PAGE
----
Greetings from one of the only places on the eastern side of North America that's not under some sort of cold weather warning. It's chillier than normal with a howling wind, but it could be much worse.
I spent the last few days reading Traveling with Pomegranates by Sue Monk Kidd and Ann Kidd Taylor. It's an interesting joint memoir by a mother and a daughter, each one writing alternate chapters, and it chronicles a time when both of them are at loose ends in terms of what to do next with their lives.
Now you likely know Sue Monk Kidd as the woman who wrote The Secret Life of Bees, but at the time covered by this memoir she has yet to write the book. She has a desire to be a novelist, but she's doubtful that she can pull it off. She's gone to a writer's conference where she had a famous author dismiss her idea and an agent ask for the manuscript when she writes it.
The two women travel to sacred sites in Greece and France and wrestle with life's big questions. The mother has just turned 50, while the daughter is in her early 20's, just out of undergraduate school. They meet interesting people, and they learn interesting history--but what I found most interesting was the process by which Sue Monk Kidd found the courage to write the book that called her name.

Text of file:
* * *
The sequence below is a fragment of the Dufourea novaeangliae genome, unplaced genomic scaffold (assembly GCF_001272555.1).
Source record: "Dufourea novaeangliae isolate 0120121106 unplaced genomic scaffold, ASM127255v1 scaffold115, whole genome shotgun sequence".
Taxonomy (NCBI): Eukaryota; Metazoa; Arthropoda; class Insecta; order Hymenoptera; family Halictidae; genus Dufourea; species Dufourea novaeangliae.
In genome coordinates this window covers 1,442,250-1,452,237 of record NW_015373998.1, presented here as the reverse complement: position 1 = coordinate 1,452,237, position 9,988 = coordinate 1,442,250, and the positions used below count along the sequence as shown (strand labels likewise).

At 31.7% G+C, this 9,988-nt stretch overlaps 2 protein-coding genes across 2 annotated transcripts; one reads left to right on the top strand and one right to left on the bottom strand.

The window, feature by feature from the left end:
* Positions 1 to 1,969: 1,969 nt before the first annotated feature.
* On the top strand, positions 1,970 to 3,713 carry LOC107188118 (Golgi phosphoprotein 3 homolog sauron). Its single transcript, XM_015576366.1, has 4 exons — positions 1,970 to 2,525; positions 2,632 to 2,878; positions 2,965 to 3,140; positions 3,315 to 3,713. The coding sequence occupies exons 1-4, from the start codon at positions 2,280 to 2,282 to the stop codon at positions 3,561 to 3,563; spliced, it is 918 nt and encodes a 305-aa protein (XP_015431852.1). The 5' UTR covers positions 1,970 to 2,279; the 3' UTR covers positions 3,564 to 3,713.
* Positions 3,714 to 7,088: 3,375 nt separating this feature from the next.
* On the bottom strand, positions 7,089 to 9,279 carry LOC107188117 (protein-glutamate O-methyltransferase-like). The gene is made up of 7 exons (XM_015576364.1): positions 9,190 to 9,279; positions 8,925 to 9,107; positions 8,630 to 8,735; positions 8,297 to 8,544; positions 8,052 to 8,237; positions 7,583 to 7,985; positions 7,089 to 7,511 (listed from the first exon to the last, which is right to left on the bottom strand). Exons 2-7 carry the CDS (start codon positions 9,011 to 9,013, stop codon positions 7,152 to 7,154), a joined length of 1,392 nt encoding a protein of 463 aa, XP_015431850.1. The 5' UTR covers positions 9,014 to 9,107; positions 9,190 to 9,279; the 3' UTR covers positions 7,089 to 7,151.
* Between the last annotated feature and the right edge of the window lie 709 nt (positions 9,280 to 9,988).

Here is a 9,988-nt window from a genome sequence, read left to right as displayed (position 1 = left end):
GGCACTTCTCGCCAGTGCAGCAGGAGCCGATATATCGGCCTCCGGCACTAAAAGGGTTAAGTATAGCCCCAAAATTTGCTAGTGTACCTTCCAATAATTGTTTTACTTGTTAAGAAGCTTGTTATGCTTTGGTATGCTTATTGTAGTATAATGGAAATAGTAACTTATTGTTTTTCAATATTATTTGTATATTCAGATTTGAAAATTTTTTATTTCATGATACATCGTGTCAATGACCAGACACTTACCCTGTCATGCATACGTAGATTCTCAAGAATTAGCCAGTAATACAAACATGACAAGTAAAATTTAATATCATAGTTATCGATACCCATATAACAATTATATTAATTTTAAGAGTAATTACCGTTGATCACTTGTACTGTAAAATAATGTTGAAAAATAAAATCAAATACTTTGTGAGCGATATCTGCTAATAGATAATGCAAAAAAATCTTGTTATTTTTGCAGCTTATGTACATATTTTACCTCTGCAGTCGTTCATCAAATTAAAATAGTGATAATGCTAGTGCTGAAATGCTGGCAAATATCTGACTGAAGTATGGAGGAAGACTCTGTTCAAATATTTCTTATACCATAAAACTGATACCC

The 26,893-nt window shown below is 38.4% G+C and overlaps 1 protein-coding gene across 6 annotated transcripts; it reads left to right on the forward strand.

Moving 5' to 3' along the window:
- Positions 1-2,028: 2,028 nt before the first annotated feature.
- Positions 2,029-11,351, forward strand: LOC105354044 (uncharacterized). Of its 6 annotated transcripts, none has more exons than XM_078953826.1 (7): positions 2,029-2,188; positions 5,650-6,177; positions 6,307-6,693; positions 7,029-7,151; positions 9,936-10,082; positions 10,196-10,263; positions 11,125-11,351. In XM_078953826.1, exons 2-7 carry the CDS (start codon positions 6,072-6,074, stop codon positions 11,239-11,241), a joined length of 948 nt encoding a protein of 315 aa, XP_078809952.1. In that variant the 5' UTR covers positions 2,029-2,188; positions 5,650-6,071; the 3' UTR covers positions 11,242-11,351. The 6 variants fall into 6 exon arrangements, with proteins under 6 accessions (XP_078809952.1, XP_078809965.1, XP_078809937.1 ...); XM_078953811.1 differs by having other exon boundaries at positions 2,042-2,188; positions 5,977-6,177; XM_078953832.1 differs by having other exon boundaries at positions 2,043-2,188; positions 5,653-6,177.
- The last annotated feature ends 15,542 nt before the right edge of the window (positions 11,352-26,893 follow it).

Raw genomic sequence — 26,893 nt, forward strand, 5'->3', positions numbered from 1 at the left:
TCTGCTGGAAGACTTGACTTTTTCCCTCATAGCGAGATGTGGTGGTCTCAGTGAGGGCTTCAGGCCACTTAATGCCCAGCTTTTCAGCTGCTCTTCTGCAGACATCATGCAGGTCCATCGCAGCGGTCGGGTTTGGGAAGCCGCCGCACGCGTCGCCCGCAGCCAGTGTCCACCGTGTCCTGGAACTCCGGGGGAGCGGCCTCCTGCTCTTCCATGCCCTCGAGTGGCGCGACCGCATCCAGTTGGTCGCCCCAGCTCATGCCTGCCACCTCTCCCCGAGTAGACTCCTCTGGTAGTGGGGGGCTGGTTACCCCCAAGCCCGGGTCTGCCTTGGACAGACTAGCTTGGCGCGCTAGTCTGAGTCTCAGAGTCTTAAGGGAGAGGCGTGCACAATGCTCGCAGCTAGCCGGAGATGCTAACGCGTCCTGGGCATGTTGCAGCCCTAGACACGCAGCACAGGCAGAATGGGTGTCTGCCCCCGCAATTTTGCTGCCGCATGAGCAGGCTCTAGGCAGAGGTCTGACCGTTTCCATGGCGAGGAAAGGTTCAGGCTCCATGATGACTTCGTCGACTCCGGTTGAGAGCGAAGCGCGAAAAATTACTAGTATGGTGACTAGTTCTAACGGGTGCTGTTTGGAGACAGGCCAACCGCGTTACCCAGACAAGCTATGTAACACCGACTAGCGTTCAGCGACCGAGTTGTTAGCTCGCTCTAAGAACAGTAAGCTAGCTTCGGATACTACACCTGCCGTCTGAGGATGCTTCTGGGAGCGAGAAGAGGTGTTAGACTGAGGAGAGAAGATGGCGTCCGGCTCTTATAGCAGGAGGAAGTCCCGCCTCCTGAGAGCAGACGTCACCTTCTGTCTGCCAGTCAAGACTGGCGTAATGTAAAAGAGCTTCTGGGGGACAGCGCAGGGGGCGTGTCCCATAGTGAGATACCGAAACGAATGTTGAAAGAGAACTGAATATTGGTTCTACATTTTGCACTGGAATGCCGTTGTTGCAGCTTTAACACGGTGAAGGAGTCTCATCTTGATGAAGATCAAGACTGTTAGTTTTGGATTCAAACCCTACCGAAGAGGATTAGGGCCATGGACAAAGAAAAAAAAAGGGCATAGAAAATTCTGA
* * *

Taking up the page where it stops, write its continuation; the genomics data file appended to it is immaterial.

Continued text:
She listens to her intuition and offers prayers--both techniques are instrumental to her success. But she also finds the courage to begin writing, to keep writing, to find a belief in herself. And it's fascinating to see how the various ideas about Mary and earlier goddess images help her to do that.
If you've been reading this blog, you know that I've been collecting stories of people who come into their own after midlife. I'm less interested in people in their 20's who find their way--the world is set up for them, although I do remember that time and wouldn't want to go through it again. No, I want to be assured that it's not too late for me.
I remember falling in love with The Secret Life of Bees and researching Kidd to see what else she had written. I was puzzled by her spiritual writings and by her unconventional path to fiction publication. Now I am heartened.
I must confess, I turned to this book because I really wanted to be reading her latest novel. I picked up Traveling with Pomegranates as a bargain book when I made an Amazon order. I thought it sounded interesting, but the price was what persuaded me.
I'm grateful to have traveled with these two women. I'm grateful for a sense of spirituality that infuses this book. I'm grateful for its positive messages and its truthful look at the fact that the hard won truths may take time to root in us. It's not a relentlessly sunny book: we see these writers wrestle with their fears of aging and death and their feelings of inadequacy. They don't solve these problems in a page or two.
It's a compelling book for anyone who needs a push to make a change.
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